Re: Re: Direct Mapping Spec - Comments

* Richard Cyganiak <> [2011-08-10 20:59+0100]
> On 10 Aug 2011, at 19:52, Eric Prud'hommeaux wrote:
> >> 2.3 - I realized that I wasn't sure if I was reading the spec, or reading an
> >> example. It seems to me that the text needs to be more clearly identified,
> >> on a paragraph basis as to whether it is an informal description of the spec
> >> or a concrete example. For example, the R2RML spec highlights examples with
> >> an alternate color and a surrounding label/box. Personally I think I would
> >> swap the order of sections 3 & 2 or intersperse the examples from section 2
> >> into section 3.
> > 
> > I'm sympathetic to that, but I think it needs a real work-up and
> > presentation to the WG. I would work with you on it, but I'm not
> > likely to do this on my own.
> My proposal would be to gut Section 2 down to a minimum. A short example, followed by a few paragraphs that call attention to some specific corner cases (not necessarily with additional full-blown examples -- one line examples maximum). Then rename Section 2 to “The Direct Mapping by Example” or something.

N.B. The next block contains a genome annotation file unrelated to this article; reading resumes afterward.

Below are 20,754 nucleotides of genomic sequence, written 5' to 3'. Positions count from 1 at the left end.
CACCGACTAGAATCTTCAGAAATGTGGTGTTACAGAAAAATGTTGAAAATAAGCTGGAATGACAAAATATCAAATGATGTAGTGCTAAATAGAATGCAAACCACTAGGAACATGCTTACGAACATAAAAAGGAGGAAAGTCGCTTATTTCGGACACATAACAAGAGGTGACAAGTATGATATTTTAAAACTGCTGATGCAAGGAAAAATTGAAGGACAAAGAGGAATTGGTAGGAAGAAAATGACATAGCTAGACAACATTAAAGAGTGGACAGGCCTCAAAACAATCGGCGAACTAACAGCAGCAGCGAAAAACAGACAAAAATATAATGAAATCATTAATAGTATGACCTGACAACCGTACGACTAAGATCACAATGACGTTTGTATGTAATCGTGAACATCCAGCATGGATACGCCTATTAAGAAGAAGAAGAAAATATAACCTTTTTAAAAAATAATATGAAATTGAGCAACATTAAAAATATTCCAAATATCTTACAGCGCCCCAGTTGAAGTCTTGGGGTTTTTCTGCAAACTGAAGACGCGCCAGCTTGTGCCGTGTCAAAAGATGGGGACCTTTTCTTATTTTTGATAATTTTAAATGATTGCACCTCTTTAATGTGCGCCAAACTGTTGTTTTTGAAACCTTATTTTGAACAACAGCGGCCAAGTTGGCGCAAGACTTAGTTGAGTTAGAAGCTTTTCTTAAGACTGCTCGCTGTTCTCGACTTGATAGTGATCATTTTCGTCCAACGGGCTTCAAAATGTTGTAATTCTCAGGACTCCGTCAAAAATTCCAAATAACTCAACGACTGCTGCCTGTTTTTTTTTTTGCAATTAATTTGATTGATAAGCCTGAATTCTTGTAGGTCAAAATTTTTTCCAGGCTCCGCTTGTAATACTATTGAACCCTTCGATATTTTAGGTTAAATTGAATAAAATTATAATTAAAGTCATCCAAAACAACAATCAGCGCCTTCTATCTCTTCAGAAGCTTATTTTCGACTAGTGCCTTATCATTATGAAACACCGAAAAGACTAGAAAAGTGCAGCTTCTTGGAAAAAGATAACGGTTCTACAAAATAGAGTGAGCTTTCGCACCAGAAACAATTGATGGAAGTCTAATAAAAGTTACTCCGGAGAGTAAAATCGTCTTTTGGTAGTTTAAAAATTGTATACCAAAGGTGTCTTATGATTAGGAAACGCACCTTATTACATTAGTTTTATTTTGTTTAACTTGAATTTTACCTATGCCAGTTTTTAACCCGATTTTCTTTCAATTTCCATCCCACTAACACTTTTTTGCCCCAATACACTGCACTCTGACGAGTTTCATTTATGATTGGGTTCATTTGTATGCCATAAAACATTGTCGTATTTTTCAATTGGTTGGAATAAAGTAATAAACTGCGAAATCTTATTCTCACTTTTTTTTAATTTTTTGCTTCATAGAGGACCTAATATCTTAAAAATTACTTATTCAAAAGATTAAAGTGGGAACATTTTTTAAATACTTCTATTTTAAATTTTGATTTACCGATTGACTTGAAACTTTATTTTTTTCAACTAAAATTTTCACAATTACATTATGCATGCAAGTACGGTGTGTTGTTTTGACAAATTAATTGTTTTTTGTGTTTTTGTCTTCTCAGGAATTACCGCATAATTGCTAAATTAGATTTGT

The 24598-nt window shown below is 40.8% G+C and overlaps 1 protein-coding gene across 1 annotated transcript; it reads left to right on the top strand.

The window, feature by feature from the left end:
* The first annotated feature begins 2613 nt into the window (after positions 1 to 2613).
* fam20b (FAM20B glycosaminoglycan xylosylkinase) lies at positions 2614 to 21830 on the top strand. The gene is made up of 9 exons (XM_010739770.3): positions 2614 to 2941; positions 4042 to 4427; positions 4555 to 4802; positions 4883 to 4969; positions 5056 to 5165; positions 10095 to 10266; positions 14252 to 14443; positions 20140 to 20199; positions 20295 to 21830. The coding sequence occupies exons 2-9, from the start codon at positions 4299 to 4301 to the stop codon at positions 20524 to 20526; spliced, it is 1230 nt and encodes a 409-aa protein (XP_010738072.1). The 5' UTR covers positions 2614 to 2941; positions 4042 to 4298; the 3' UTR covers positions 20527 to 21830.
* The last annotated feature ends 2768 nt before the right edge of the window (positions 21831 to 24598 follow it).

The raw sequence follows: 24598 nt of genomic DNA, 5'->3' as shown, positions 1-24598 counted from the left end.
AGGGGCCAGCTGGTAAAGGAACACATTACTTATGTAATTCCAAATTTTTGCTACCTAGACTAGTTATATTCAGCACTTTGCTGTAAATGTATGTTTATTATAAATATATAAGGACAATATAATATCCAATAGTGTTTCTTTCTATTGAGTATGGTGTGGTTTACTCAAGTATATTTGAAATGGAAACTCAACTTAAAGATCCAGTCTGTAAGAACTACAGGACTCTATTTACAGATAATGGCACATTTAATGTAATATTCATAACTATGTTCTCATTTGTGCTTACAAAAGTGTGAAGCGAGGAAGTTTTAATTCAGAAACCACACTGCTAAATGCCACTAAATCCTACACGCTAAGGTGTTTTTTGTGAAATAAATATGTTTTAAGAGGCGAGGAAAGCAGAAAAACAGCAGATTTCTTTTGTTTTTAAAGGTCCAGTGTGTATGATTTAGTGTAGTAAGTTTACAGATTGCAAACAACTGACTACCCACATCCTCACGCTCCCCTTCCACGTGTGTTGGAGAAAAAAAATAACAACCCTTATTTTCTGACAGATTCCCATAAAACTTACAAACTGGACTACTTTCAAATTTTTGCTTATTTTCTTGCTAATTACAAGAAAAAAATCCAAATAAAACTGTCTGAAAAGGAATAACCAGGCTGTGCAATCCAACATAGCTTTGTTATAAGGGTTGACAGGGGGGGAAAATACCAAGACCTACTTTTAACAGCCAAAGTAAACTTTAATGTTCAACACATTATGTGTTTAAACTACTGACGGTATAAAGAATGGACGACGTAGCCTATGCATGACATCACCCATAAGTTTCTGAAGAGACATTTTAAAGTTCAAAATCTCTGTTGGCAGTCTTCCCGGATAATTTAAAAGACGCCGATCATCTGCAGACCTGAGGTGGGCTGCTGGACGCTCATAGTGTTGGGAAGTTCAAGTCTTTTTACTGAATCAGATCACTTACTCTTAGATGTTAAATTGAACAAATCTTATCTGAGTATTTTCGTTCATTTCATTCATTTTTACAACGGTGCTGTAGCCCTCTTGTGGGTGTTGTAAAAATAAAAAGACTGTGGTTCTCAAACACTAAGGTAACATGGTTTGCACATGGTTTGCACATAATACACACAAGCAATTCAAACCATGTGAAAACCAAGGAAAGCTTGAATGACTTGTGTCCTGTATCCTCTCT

> >> 2.4 "It is not possible to dereference blank nodes" - I don't immediately
> >> see what the point of this statement is.
> +1. Just delete that point. The goal of the document is to specify the behaviour of conforming implementations. That doesn't require this kind of commentary on the ecosystem.

That's enough support for me.

> >> 3 - "all labels are generated by appending to a base." - I think someone
> >> else mentioned this already, but it seems referring to the IRIs as "labels"
> >> is confusing and we should use more precise words here.